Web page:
A special homicide unit in Oslo re-opens with veteran police investigator Holger Munch at the helm. Holger’s first step is to persuade the brilliant but haunted investigator Mia Krüger to come back to the squad–she’s been living on an isolated island, overcome by memories of her past. When Mia views a photograph of the crime scene and spots the number “1” carved into the dead girl’s fingernail, she knows this is only the beginning. She’ll soon discover that six years earlier, an infant girl was abducted from a nearby maternity ward. The baby was never found. Could this new killer have something to do with the missing child, or with the reclusive Christian sect hidden in the nearby woods?

Mia returns to duty to track down a revenge-driven and ruthlessly intelligent killer. But when Munch’s own six-year-old granddaughter goes missing, Mia realizes that the killer’s sinister game is personal, and I’m Traveling Alone races to an explosive–and shocking–conclusion.

My thoughts:
I’m happy to report that my first read of 2017 was a good one – a really good one. Samuel Bjork is a Norweigan author, and his North American debut I’m Traveling Alone pulled me right in.

After a disturbing crime is committed, detective Holger Munch is leading the case on a new homicide unit. It doesn’t take long for him to realize that he needs his old partner, Mia Kruger, to help him piece this together. Mia, extremely depressed and haunted by the tragic death of her twin sister, has isolated herself on an island, intent on suicide. When Holger shows up unannounced, she is less than pleased – she had a plan and he’s messing with it. Known for her brilliant mind, Mia can’t keep herself from hypothesizing about the details of the crime and before long the wheels are in motion and she is heading back to the police force with Holger – for one final case.

This book is intricately plotted with well-drawn characters that the reader can become invested in. I can’t wait to read about Holger and Mia again – they make for an awesome team and I really enjoyed that there was zero romantic involvement between the two. Just two strong, though flawed, characters working together to beat the clock and get the job done. There were no major twists or turns, rather a layered work that slowly unfolded to reveal the each piece of the puzzle. Bjork kept the tension high and I flew through this one pretty quickly!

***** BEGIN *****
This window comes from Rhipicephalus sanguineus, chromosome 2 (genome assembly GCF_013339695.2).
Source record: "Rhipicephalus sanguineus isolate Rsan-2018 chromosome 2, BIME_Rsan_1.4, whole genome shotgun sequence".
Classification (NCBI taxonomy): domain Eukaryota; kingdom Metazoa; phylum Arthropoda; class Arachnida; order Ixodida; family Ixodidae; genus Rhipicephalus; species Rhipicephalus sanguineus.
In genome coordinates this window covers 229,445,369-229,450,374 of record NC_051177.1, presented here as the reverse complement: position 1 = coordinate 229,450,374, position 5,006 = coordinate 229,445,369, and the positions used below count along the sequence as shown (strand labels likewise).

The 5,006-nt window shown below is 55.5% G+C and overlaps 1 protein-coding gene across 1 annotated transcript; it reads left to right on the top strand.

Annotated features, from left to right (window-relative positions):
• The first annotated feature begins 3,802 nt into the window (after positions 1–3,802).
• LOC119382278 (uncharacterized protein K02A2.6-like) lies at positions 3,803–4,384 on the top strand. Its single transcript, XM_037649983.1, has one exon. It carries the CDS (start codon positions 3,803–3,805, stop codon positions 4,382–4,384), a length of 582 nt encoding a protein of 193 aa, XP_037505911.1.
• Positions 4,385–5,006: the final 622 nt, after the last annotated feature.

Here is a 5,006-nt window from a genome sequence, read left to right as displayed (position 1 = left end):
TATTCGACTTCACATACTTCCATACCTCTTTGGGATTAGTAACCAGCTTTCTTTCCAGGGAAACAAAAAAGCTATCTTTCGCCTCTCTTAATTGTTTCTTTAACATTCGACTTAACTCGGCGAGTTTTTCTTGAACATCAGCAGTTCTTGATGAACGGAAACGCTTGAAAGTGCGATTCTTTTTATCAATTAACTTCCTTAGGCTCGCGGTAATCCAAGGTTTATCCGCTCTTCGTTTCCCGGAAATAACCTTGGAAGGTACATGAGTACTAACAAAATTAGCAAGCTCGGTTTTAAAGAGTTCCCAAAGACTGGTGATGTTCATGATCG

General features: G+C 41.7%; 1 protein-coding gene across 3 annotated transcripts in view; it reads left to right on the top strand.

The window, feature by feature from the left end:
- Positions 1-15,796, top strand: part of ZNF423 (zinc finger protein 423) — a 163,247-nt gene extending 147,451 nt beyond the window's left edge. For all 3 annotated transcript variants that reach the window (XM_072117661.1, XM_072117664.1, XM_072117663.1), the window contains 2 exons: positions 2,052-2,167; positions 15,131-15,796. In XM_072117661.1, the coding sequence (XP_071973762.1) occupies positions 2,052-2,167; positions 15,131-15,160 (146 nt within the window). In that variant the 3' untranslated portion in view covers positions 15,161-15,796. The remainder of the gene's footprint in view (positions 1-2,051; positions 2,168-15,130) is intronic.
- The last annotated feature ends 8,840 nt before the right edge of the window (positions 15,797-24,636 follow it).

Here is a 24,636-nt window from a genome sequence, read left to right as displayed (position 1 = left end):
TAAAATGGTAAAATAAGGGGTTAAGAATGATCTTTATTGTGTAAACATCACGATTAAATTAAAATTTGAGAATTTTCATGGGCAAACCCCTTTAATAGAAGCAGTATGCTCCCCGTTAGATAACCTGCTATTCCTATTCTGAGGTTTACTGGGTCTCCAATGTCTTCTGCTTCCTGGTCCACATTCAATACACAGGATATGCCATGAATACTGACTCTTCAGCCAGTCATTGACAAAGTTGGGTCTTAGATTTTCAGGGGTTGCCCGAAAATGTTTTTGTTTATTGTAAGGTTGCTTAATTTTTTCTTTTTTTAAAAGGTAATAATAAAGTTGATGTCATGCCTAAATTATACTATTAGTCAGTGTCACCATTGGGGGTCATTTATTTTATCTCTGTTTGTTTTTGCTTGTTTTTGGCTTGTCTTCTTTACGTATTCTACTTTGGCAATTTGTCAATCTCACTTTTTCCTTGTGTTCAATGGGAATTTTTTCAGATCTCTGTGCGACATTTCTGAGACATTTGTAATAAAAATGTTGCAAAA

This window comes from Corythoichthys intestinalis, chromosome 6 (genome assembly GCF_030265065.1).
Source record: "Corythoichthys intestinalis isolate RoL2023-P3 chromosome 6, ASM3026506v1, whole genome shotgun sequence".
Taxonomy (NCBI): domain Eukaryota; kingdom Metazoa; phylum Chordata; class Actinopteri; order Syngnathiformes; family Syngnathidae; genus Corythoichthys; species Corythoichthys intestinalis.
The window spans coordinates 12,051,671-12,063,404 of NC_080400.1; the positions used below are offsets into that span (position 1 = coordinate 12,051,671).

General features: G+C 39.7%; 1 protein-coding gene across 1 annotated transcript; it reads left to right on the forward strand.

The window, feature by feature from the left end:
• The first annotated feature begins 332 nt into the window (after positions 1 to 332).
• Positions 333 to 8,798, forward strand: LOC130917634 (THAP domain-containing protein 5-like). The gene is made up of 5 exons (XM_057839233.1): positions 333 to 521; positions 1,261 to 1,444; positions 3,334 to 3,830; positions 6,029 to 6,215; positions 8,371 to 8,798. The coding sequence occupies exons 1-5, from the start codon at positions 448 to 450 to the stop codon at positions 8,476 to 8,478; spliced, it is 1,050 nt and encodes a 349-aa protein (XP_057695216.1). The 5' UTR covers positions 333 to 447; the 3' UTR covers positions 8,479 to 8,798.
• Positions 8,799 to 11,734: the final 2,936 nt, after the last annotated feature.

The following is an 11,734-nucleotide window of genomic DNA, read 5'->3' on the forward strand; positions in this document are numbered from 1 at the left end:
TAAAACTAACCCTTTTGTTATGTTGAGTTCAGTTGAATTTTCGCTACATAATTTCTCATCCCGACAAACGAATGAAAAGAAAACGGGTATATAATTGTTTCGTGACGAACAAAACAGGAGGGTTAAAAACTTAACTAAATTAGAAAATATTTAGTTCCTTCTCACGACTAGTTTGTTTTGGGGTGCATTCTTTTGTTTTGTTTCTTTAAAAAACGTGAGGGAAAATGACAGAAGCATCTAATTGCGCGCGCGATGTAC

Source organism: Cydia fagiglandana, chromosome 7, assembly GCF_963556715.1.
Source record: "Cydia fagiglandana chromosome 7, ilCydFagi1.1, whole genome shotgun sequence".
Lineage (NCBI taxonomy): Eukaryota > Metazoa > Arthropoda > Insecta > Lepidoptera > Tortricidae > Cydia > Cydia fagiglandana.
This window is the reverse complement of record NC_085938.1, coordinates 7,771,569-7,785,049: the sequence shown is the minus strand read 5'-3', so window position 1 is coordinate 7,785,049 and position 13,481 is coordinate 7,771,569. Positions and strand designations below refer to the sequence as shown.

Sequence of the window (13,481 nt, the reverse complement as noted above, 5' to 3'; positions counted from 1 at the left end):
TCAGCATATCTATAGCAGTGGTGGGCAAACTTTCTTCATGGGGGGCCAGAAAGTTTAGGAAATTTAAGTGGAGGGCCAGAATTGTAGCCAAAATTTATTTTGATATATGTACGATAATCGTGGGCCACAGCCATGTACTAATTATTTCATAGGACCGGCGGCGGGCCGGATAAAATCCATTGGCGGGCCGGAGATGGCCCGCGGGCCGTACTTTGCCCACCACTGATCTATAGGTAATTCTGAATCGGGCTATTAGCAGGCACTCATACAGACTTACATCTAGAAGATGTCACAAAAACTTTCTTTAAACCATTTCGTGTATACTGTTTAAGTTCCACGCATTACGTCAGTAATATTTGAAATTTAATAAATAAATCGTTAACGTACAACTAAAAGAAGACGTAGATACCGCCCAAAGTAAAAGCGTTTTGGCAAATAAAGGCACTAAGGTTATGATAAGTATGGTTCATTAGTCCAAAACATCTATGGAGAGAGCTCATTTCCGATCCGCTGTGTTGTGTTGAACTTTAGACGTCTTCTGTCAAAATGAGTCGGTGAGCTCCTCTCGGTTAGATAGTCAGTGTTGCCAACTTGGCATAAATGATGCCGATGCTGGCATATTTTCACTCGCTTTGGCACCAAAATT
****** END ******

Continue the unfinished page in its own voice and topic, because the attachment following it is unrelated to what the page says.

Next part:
There was a little to be desired at the end – I wasn’t totally thrilled with how the last two chapters played out. That said, I absolutely loved this book and can’t wait for the follow up! The second installment in the Holger Munch and Mia Kruger series, The Owl Always Hunts at Night,  is set for North American release in June 2017.

BOOK REVIEW | Hollow Heart by Viola Di Grado

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3.5/5 stars

From the publisher:
In this courageous, inventive, and intelligent novel, Viola di Grado tells the story of a suicide and what follows. She has given voice to an astonishing vision of life after life, portraying the awful longing and sense of loss that plague the dead, together with the solitude provoked by the impossibility of communicating. The afterlife itself is seen as a dark, seething place where one is preyed upon by the cruel and unrelenting elements. Hollow Heart will frighten as it provokes, enlighten as it causes concern. If ever there were a novel that follows Kafka’s prescription for a book to be a frozen axe for the sea within us, it is Hollow Heart.

My thoughts:
Di Grado’s imaginative second novel, Hollow Heart, opens with a punch to the gut:

In 2011 the world ended: I killed myself.

It’s immediately evident that this is not going to be your average ghost story. Our narrator, Dorotea, navigates the living world from the perspective of the afterworld. She visits people and places she knew while living, all the while returning daily to her corpse to fascinate in its decomposition. As a side note – this a book not for the faint of heart – graphic depictions of the decomposition of a human body are present throughout. I, of course, reveled in its casual discussion of gore.

For a book about death, this is surprisingly refreshing. It’s creative and introspective, and reads almost autobiographically. Dorotea has experiences and thoughts that will be relatable to many women in their 20’s (such as an obsession with skinny bodies). We learn that Dorotea’s mother suffered from depression, that her father was not present in her life, and that suicide is no stranger to her family; Dorotea works through her struggles from the other side, and does a bit of haunting while she’s at it.

Dorotea discusses the suicide attempt of Sinéad O’Connor, and untimely deaths of other celebrities such as Whitney Houston and Amy Winehouse, with a fascination that was both fun to read but occasionally jarring. I’d be wrapped up in some lovely prose or dialogue, when suddenly there would be 2 pages or so on a celebrity’s death.

Sinéad had tried to kill herself but hadn’t succeeded. I had. Between her and me, who had won, and who had lost?

This book was not perfect for me – it felt repetitive at times (and this is a very short book), and dragged a little in the middle. The first and final seconds are beautifully written, however, and I was fascinated with Dorothea’s growth in the afterlife. A unique read that will resonate with those who are living with depression.